When all is said and done, you will look back on your research experience for that one takeaway from all your effort. It’s not always about papers and publications. Read Part 3 of Christopher Yoon’s “undergraduate research” series.
What Lies Beyond the Research
When all is said and done, you will look back on your research experience for that one takeaway from all your effort. Maybe it was a publication or a poster presentation, but it could just as easily be something else. The nature of research requires a different rubric to evaluate its rewards and this is something all professional researchers understand. Without this understanding, they would burn out. For many principle investigators, it is the mentorship of their doctoral candidates that they prize. For others, it may be a special research seminar that they tailored specifically for undergraduates. Then there are those that care deeply for the legacy of their research group. Notice how I never mentioned anything about publications or conferences. What all of these examples have in common, is that they focus on people.
Last time, we talked about some of the common pitfalls you can avoid in order to optimize your research experience. No amount of preparation however, can fully prepare you for the experience ahead. I intended for the guide to act as a cautionary tale straight from my own experiences rather than words to dictate your path into research. So, if we stepped away from all that for a minute and I left you with one, simple piece of advice that would allow your research experience to be worthwhile, what would I say? It would be this: Enjoy the camaraderie of your lab colleagues and be transformed, even a little bit, by the eccentricities they bring. Again, the focus is on people.[Part 1: 5 Steps to Landing an Undergraduate Research Position]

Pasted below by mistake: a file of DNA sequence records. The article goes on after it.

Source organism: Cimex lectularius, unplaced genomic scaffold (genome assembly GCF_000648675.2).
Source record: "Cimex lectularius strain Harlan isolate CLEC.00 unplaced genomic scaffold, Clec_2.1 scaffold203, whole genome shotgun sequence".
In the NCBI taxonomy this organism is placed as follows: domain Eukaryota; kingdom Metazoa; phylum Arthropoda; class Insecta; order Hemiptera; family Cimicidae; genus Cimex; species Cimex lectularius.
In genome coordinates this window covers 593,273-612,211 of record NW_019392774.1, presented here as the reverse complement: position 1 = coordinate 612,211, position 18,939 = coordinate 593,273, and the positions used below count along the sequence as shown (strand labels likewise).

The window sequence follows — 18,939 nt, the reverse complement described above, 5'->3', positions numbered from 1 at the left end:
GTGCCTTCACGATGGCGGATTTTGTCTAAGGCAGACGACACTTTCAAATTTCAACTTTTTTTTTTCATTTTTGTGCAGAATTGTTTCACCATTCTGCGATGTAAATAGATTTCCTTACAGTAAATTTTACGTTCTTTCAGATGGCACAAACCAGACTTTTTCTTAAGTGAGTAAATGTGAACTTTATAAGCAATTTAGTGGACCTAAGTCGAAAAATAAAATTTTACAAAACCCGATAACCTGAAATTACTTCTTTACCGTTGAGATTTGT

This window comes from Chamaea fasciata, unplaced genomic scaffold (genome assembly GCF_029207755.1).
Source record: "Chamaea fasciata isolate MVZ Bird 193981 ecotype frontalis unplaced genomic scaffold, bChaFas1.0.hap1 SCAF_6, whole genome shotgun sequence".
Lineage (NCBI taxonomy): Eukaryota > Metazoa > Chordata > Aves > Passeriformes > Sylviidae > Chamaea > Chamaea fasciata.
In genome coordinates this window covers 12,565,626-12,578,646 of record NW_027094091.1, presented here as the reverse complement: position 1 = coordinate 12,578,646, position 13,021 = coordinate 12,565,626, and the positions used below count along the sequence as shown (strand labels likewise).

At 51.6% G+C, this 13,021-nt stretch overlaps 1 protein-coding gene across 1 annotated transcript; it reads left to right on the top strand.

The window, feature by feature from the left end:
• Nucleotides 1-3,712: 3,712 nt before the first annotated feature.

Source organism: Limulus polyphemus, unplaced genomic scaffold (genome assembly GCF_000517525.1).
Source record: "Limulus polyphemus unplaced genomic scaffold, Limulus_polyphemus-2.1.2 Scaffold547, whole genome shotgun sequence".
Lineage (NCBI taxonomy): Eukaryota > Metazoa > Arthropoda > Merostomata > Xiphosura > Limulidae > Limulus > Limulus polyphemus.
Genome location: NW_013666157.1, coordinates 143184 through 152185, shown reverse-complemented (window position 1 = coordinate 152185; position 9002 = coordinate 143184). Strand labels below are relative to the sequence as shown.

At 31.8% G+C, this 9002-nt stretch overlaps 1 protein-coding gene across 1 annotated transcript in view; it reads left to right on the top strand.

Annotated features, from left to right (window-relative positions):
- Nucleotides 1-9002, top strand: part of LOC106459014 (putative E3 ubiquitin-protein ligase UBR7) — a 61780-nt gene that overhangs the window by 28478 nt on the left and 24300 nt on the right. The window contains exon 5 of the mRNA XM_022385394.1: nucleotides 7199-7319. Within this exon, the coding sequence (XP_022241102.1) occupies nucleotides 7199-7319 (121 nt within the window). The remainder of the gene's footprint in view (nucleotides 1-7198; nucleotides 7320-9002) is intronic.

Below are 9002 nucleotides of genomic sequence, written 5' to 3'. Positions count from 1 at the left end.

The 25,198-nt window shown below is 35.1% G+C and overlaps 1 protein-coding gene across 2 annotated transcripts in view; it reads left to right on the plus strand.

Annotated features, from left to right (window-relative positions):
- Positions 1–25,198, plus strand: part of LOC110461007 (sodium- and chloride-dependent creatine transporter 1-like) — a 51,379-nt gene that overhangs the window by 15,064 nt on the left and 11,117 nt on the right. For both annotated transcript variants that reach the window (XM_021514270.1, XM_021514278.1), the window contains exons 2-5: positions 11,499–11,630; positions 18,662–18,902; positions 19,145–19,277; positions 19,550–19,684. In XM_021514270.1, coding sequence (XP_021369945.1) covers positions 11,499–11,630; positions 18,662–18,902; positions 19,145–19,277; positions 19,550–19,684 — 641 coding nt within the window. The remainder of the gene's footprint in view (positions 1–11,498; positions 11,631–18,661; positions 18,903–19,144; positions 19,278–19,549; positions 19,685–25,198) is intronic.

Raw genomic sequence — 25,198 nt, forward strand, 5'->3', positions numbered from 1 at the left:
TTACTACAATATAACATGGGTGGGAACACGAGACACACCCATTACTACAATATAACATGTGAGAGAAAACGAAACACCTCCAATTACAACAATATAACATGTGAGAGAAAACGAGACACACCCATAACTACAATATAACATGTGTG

When I look back on my research experience I don’t immediately flash back to presentations or the conferences I attended. I remember my first day, walking in to the tune of “Friday” blasting over the speakers. It was something of a ritual to play that song every single Friday, no matter how dumb it was. As I walked in further, there was a nice road bike to my right that caught my attention. I was always interested in cycling, but I never knew where to start. Little did I know, I would be buying my own road bike in a month and riding through downtown Los Angeles every week with my research mentor hunting for hidden taco trucks on corner streets. I continued to meet my graduate researchers that day, friends who would later share the precariousness of research, their failures, and stories of how they overcame personal obstacles to stand where they were today. After meeting everyone, I had finally come to familiarize myself with some lab equipment, specifically a nitrogen gas line. When I remember that expensive piece of glass however, I don’t see the countless experiments I had performed. Instead I see the time where my mentor stayed with me until 2:00 am to clean up a botched experiment that sent gunk into the entire glass line. These memories may seem random, but you too will find that your most poignant moments will often involve the people you work with.[Part 2: Common Pitfalls to Avoid in Undergraduate Research]
Before I joined my lab I knew nothing about tissue engineering, publishing papers, and the complicated life of being just on the cusp of something great with every experiment. But, I also knew nothing about cycling, good tacos, industry research, traveling in Japan, and countless other experiences before meeting my research group. Okay sure, who really needs to know any of that stuff? I admit, you don’t need to know any of these things. However, you will find professional research incredibly difficult without the opportunities these topics open up with your colleagues. So, I encourage you to really make that effort to grow close with your graduate students and peers, whether it is through potluck dinners, intramural sports, movie outings, or other hobbies, it is these interests, not experiments, that will keep your team connected. Research experience is invaluable mostly because of what it teaches you about building relationships, a key skill for any physician. If you have a bad day in the lab, make sure that the one thing you can leave with is a good conversation with your friends. I promise if you keep this attitude it will make the lab seem a lot less intimidating and your mistakes much more manageable, which is important for continuing great research at any lab.